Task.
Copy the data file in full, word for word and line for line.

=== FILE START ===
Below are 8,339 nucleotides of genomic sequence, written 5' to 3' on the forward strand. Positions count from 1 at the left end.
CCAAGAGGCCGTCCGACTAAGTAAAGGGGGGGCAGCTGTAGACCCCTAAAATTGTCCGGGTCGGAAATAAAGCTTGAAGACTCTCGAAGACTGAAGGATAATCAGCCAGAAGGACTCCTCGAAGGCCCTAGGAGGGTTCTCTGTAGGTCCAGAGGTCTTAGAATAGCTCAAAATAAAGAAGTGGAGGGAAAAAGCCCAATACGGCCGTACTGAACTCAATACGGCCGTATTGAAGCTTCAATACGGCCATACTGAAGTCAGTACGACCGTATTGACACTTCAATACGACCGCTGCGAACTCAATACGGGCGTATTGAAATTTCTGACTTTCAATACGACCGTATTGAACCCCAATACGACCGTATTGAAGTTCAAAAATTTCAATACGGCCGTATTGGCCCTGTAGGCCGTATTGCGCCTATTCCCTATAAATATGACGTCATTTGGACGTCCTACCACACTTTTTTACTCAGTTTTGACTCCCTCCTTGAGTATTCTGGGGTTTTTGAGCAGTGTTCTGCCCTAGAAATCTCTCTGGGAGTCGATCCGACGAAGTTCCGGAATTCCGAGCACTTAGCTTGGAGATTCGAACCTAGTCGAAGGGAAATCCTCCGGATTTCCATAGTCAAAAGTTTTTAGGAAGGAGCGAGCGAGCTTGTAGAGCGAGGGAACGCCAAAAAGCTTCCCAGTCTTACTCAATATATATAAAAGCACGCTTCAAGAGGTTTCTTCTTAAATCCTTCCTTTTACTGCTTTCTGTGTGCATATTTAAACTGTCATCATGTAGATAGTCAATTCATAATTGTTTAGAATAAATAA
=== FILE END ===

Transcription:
Below are 8,339 nucleotides of genomic sequence, written 5' to 3' on the forward strand. Positions count from 1 at the left end.
CCAAGAGGCCGTCCGACTAAGTAAAGGGGGGGCAGCTGTAGACCCCTAAAATTGTCCGGGTCGGAAATAAAGCTTGAAGACTCTCGAAGACTGAAGGATAATCAGCCAGAAGGACTCCTCGAAGGCCCTAGGAGGGTTCTCTGTAGGTCCAGAGGTCTTAGAATAGCTCAAAATAAAGAAGTGGAGGGAAAAAGCCCAATACGGCCGTACTGAACTCAATACGGCCGTATTGAAGCTTCAATACGGCCATACTGAAGTCAGTACGACCGTATTGACACTTCAATACGACCGCTGCGAACTCAATACGGGCGTATTGAAATTTCTGACTTTCAATACGACCGTATTGAACCCCAATACGACCGTATTGAAGTTCAAAAATTTCAATACGGCCGTATTGGCCCTGTAGGCCGTATTGCGCCTATTCCCTATAAATATGACGTCATTTGGACGTCCTACCACACTTTTTTACTCAGTTTTGACTCCCTCCTTGAGTATTCTGGGGTTTTTGAGCAGTGTTCTGCCCTAGAAATCTCTCTGGGAGTCGATCCGACGAAGTTCCGGAATTCCGAGCACTTAGCTTGGAGATTCGAACCTAGTCGAAGGGAAATCCTCCGGATTTCCATAGTCAAAAGTTTTTAGGAAGGAGCGAGCGAGCTTGTAGAGCGAGGGAACGCCAAAAAGCTTCCCAGTCTTACTCAATATATATAAAAGCACGCTTCAAGAGGTTTCTTCTTAAATCCTTCCTTTTACTGCTTTCTGTGTGCATATTTAAACTGTCATCATGTAGATAGTCAATTCATAATTGTTTAGAATAAATAA